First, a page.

I went by metro population because a lot of people from the surrounding area usually relate to that city when then tell somebody from another area where they are from. It is easier to say you're from Chicago than Orland Park, LA than Oxnard, and it can be said of most suburbs near a large city.

It gets complex because their are subtle changes within the smallest decrease/increase of population.

XXX-Large (10+ million): NYC & LA;
XX-Large (5-10 million): Chicago, Dallas, Houston, Philly, DC, Miami, Atlanta;
X-Large (2-5 million): Boston, San Francisco, Phoenix, Detroit, Seattle, Twin Cities, San Diego, Denver, etc…;
Large (800k-2 million): Austin, Indy, Nashville, Milwaukee, New Orleans, Honolulu, Albuquerque, Omaha, etc…;
Medium-Large (400k-800k): Little Rock, Charleston, Des Moines, Spokane, Asheville, etc…;
Medium (200k-400k): Peoria, Ann Arbor, Eugene, Boulder, etc…;
Small (100K-200k):Saginaw, Redding, Souix City, etc...;
X-Small (50K-100k)ubuque, Grand Island, Walla Walla:…;
XX-Small (<50k)...
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Old 08-29-2014, 11:43 PM
 
Location: Who Cares, USA
2,343 posts, read 2,755,307 times
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The way I've always understood it, any city with a million or more in the city-proper is considered large. NYC, L.A., Chicago, Houston, Philly, Phoenix, San Antonio, San Diego, Dallas... in that order.

Medium would be the 500K to one million range. That would be 24 cities in America, ranging in size from San Jose down to Fresno.

Small, as I have always understood at least, is anything in the 200K to 500K range, from Sacramento down to Shreveport. Anything smaller than 200K but larger than 50K can also be considered a city, but a very small city.

Of course this doesn't take into account other factors that can distort one's perception of how big or small a certain city feels or looks, such as MSA's, density, and urban agglomerations. For example, Miami-proper is only a little over 400K, but is considered a big city due to it's MSA and urban agglomeration. Similarly, Atlanta is roughly 450K with a metro exceeding 5 million.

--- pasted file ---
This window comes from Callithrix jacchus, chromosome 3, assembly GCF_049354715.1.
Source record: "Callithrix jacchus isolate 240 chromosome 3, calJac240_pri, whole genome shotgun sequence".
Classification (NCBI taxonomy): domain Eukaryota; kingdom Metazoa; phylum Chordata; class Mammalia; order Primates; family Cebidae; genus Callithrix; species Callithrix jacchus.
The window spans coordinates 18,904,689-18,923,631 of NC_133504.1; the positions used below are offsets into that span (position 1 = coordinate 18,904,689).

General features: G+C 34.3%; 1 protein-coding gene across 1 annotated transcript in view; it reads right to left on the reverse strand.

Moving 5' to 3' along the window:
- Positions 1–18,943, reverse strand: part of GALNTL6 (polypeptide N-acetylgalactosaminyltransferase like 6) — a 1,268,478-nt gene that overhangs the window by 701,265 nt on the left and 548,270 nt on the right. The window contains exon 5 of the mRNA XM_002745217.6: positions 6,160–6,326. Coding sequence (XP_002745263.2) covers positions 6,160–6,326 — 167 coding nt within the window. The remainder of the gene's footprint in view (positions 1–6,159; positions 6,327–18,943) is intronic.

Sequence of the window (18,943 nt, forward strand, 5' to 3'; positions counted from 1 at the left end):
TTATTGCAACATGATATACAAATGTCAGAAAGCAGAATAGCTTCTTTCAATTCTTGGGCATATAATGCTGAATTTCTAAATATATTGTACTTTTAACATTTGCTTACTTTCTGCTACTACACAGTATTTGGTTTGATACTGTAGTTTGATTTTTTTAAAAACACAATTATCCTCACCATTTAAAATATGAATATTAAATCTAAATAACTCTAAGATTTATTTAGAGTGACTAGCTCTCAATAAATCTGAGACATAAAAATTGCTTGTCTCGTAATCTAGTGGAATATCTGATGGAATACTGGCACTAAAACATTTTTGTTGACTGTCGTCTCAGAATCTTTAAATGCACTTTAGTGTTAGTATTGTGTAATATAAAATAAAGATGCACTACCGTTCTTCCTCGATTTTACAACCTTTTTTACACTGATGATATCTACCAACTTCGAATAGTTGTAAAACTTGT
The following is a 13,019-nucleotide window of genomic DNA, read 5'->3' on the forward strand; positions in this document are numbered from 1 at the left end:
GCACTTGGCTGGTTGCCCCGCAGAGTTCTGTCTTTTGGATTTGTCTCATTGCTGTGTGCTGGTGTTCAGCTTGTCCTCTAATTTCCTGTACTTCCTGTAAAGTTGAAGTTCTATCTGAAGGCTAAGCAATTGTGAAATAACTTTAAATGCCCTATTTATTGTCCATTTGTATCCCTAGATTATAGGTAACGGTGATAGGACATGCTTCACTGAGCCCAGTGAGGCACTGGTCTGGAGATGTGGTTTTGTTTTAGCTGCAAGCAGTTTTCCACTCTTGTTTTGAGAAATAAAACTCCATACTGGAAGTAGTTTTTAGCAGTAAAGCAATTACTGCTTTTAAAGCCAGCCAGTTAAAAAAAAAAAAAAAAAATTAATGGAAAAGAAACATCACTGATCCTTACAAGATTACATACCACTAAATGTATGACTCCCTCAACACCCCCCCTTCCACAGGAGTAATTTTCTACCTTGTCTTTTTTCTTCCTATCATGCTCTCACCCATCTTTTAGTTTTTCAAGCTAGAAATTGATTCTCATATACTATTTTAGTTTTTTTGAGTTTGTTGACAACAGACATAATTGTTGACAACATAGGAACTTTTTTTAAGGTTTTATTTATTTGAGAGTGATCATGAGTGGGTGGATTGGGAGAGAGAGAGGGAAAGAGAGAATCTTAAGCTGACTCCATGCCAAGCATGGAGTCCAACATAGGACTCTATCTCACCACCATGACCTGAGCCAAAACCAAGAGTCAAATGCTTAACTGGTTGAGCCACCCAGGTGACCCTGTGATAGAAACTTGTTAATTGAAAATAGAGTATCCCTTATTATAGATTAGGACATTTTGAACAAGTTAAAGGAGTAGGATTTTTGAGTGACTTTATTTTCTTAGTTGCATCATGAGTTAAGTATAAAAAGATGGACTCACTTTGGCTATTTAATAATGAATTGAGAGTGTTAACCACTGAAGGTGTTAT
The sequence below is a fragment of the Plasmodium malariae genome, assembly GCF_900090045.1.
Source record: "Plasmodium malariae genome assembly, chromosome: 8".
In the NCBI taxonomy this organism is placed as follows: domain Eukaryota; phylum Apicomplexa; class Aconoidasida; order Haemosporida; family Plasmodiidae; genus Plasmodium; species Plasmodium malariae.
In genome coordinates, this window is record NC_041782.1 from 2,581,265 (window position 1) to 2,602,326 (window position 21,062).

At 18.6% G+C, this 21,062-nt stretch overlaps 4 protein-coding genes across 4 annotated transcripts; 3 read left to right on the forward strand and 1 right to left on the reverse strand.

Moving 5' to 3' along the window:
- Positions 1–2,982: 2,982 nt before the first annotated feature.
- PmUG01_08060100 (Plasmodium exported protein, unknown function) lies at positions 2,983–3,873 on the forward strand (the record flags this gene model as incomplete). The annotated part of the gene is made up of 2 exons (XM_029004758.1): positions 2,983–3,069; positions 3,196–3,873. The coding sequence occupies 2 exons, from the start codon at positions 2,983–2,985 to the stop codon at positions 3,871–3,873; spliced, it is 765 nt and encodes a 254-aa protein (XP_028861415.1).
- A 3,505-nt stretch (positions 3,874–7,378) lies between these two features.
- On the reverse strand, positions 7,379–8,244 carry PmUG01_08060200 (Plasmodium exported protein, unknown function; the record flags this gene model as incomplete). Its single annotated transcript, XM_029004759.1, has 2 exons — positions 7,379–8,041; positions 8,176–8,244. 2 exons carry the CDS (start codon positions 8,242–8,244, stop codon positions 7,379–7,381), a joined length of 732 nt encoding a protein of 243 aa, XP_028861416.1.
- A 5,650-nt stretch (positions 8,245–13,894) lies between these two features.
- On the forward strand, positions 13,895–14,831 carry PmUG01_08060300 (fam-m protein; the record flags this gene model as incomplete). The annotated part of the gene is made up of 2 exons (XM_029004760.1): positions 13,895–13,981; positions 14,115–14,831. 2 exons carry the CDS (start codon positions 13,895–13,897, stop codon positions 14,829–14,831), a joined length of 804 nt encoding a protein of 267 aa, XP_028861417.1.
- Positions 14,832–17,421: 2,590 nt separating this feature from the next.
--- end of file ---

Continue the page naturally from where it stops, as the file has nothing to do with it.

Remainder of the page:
On the other end of that spectrum there are cities with larger populations that seem smaller than they appear on paper, for the same reasons. San Antonio, El Paso, and Jacksonville all come to mind here.
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Old 08-30-2014, 07:21 AM
 
3,964 posts, read 3,499,632 times
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Quote:
Originally Posted by Bobloblawslawblog View Post
The way I've always understood it, any city with a million or more in the city-proper is considered large. NYC, L.A., Chicago, Houston, Philly, Phoenix, San Antonio, San Diego, Dallas... in that order.

Medium would be the 500K to one million range. That would be 24 cities in America, ranging in size from San Jose down to Fresno.

Small, as I have always understood at least, is anything in the 200K to 500K range, from Sacramento down to Shreveport. Anything smaller than 200K but larger than 50K can also be considered a city, but a very small city.

Of course this doesn't take into account other factors that can distort one's perception of how big or small a certain city feels or looks, such as MSA's, density, and urban agglomerations. For example, Miami-proper is only a little over 400K, but is considered a big city due to it's MSA and urban agglomeration. Similarly, Atlanta is roughly 450K with a metro exceeding 5 million.

On the other end of that spectrum there are cities with larger populations that seem smaller than they appear on paper, for the same reasons. San Antonio, El Paso, and Jacksonville all come to mind here.
I agree, I've always thought Urban population was the best judge for a cities size. Some states don't have a single portion of land that isn't incorporated. Specifically in the Northeast, CT, NY, NJ ect, and the Midwest. The cities in these places are older and have tiny foot prints. Where as states in the south and west tend to have less redundant administrative divisions and the cities in those regions can annex at will, and quite a few of them have giant foot prints. Oklahoma City could annex the entire state of Oklahoma making it the 3rd largest city in the country on paper. But noone would argue that it's larger than Chicago that would be insane. Point being using city proper to judge how big a city is, is misleading. There are times when using metro area can be misleading as well, although it is still a better gauge than the former.